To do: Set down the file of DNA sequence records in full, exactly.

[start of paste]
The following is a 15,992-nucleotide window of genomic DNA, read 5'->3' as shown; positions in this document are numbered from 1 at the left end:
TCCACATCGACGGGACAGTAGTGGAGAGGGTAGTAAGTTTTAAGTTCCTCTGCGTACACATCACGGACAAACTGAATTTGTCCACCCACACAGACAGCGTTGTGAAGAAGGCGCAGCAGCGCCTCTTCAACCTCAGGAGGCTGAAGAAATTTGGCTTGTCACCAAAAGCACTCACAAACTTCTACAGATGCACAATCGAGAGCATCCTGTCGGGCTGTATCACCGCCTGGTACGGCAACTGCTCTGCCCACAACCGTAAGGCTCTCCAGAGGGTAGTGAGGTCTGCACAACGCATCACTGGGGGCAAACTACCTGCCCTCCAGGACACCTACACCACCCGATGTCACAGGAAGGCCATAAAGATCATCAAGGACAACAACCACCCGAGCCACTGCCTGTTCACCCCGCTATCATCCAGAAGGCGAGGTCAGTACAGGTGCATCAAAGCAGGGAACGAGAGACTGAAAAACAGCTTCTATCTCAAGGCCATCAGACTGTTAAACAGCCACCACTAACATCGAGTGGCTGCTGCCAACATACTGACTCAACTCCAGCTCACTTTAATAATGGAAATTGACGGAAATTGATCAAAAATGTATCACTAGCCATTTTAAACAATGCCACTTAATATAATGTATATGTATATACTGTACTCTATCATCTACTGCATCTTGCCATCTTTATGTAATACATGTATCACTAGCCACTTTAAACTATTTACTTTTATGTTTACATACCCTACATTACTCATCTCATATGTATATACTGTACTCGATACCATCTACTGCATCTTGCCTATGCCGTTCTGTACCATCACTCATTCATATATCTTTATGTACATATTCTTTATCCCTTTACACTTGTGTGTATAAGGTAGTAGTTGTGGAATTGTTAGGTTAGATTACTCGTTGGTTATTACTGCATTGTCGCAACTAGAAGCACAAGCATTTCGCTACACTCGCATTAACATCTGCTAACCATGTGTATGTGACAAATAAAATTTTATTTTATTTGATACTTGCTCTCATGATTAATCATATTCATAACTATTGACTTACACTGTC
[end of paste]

The following is a 15,992-nucleotide window of genomic DNA, read 5'->3' as shown; positions in this document are numbered from 1 at the left end:
TCCACATCGACGGGACAGTAGTGGAGAGGGTAGTAAGTTTTAAGTTCCTCTGCGTACACATCACGGACAAACTGAATTTGTCCACCCACACAGACAGCGTTGTGAAGAAGGCGCAGCAGCGCCTCTTCAACCTCAGGAGGCTGAAGAAATTTGGCTTGTCACCAAAAGCACTCACAAACTTCTACAGATGCACAATCGAGAGCATCCTGTCGGGCTGTATCACCGCCTGGTACGGCAACTGCTCTGCCCACAACCGTAAGGCTCTCCAGAGGGTAGTGAGGTCTGCACAACGCATCACTGGGGGCAAACTACCTGCCCTCCAGGACACCTACACCACCCGATGTCACAGGAAGGCCATAAAGATCATCAAGGACAACAACCACCCGAGCCACTGCCTGTTCACCCCGCTATCATCCAGAAGGCGAGGTCAGTACAGGTGCATCAAAGCAGGGAACGAGAGACTGAAAAACAGCTTCTATCTCAAGGCCATCAGACTGTTAAACAGCCACCACTAACATCGAGTGGCTGCTGCCAACATACTGACTCAACTCCAGCTCACTTTAATAATGGAAATTGACGGAAATTGATCAAAAATGTATCACTAGCCATTTTAAACAATGCCACTTAATATAATGTATATGTATATACTGTACTCTATCATCTACTGCATCTTGCCATCTTTATGTAATACATGTATCACTAGCCACTTTAAACTATTTACTTTTATGTTTACATACCCTACATTACTCATCTCATATGTATATACTGTACTCGATACCATCTACTGCATCTTGCCTATGCCGTTCTGTACCATCACTCATTCATATATCTTTATGTACATATTCTTTATCCCTTTACACTTGTGTGTATAAGGTAGTAGTTGTGGAATTGTTAGGTTAGATTACTCGTTGGTTATTACTGCATTGTCGCAACTAGAAGCACAAGCATTTCGCTACACTCGCATTAACATCTGCTAACCATGTGTATGTGACAAATAAAATTTTATTTTATTTGATACTTGCTCTCATGATTAATCATATTCATAACTATTGACTTACACTGTC